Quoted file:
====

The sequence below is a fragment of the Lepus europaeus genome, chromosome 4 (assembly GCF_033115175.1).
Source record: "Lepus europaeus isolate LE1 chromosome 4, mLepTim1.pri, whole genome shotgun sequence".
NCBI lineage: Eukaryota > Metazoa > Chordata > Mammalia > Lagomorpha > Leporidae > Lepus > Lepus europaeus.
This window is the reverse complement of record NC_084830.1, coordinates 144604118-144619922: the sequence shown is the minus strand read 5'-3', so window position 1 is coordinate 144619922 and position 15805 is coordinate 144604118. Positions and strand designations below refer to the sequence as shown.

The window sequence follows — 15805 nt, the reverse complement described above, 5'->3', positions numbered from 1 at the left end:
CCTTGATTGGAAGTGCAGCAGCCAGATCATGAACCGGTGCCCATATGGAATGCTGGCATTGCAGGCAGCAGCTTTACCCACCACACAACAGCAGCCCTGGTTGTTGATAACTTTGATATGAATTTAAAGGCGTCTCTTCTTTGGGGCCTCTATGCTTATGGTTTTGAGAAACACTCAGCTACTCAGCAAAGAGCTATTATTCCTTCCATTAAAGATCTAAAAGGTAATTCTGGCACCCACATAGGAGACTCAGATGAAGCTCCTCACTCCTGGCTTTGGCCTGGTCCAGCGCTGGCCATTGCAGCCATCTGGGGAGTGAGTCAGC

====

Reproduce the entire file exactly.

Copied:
The sequence below is a fragment of the Lepus europaeus genome, chromosome 4 (assembly GCF_033115175.1).
Source record: "Lepus europaeus isolate LE1 chromosome 4, mLepTim1.pri, whole genome shotgun sequence".
NCBI lineage: Eukaryota > Metazoa > Chordata > Mammalia > Lagomorpha > Leporidae > Lepus > Lepus europaeus.
This window is the reverse complement of record NC_084830.1, coordinates 144604118-144619922: the sequence shown is the minus strand read 5'-3', so window position 1 is coordinate 144619922 and position 15805 is coordinate 144604118. Positions and strand designations below refer to the sequence as shown.

The window sequence follows — 15805 nt, the reverse complement described above, 5'->3', positions numbered from 1 at the left end:
CCTTGATTGGAAGTGCAGCAGCCAGATCATGAACCGGTGCCCATATGGAATGCTGGCATTGCAGGCAGCAGCTTTACCCACCACACAACAGCAGCCCTGGTTGTTGATAACTTTGATATGAATTTAAAGGCGTCTCTTCTTTGGGGCCTCTATGCTTATGGTTTTGAGAAACACTCAGCTACTCAGCAAAGAGCTATTATTCCTTCCATTAAAGATCTAAAAGGTAATTCTGGCACCCACATAGGAGACTCAGATGAAGCTCCTCACTCCTGGCTTTGGCCTGGTCCAGCGCTGGCCATTGCAGCCATCTGGGGAGTGAGTCAGC